Want to Slam Dunk Your Credit Score?
Don’t let these seven fouls keep you from the financial finals
You just can’t afford a slump when it comes to credit. As with the NBA finals, tournaments are won with hard work and the same is true for a winning credit report: every point counts! Scoring a great credit rating won’t require fancy financial footing – just a solid grasp on basic skills and a clear heads-up on what to avoid at all costs. Plus, there’s no need to go it alone: Here’s some advice on what you’ll need to dodge for the home court advantage.
Don’t let your guard down.
Playing defense is an important part of winning the game, says Washington D.C.-based personal finance expert Ebong Aka, certified public accountant and former pro basketball player. “A good credit score is no different,” he says. “Pull your credit report at least once a year to ensure you don't have identity theft issues.”
Don’t get a delay-of-game penalty.
Your best winning strategy is paying your bills on time because late payments will surely cost you. “This is the single most important factor creditors look for,” stresses Mark Hoewing of InCharge.org, a non-profit debt solutions organization. “Missing just one payment on a credit card or car loan can be very harmful to your financial health. And if you miss an entire month’s worth of payments, it could mean big trouble.”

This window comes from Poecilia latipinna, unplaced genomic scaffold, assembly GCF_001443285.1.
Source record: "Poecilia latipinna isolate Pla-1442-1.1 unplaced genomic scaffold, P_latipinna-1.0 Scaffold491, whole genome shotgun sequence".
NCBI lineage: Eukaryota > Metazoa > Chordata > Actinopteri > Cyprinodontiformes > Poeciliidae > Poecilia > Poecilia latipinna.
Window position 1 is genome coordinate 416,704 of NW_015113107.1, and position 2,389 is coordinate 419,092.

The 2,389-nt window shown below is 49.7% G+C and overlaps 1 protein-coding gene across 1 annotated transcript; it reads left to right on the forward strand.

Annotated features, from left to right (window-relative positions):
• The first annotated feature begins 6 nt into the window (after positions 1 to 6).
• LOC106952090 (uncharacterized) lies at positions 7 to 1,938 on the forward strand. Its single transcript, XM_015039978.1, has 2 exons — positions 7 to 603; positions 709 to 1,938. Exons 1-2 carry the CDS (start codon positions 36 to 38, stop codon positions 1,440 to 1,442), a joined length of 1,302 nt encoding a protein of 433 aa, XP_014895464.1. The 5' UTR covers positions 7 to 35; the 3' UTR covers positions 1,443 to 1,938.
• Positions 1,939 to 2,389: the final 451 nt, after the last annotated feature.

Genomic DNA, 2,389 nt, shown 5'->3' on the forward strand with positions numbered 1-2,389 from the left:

Don’t scrap your strategy.
It’s important to keep game plans that have worked in the past, says Hoewing. Toward that end, there’s no need to always close older accounts you have paid off. This way of thinking has been updated over the past few years. “The rule of thumb had been to automatically close every account that had a zero balance to improve your score,” explains Howing. But closing your account lowers the total amount of credit available to you. “You may actually be considered less creditworthy, so check it out before you act," he says. “Remember, the longer you’ve had the card, the longer you are establishing a credit history.”
Don’t overlook inaccuracies.
In the game of basketball, even good referees can make mistakes, and just like sharp coaches dispute these calls with the refs, Aka suggests you review your credit report to check for false or wrong information. “The credit bureaus provide a process for people to dispute inaccuracies on their reports.”
Don’t get on the ultimate injured reserve list.
That would be bankruptcy, something Hoewing says you should avoid at all costs, if possible. Those who file bankruptcy will find it very difficult to obtain new credit, he says. “When they do it is often at much higher rates than before they filed.” A bankruptcy will typically stay on a credit report for a very long time, up to 10 years,” says Hoewing.
Don’t sweat the “swoosh.”
Shooting for perfection? A credit score typically ranges from 300-850, says Freeman, and only a small percentage of Americans – less than 5 percent, actually – achieve a score in the 800s. There’s no need to stress about making the “swoosh,” or perfect shot. “Focus on paying down debt, paying your bills on time, and getting current on any late accounts. These actions will help increase your credit score,” Freeman says. “Don’t focus on getting a perfect credit score, focus on getting the best credit score you can.”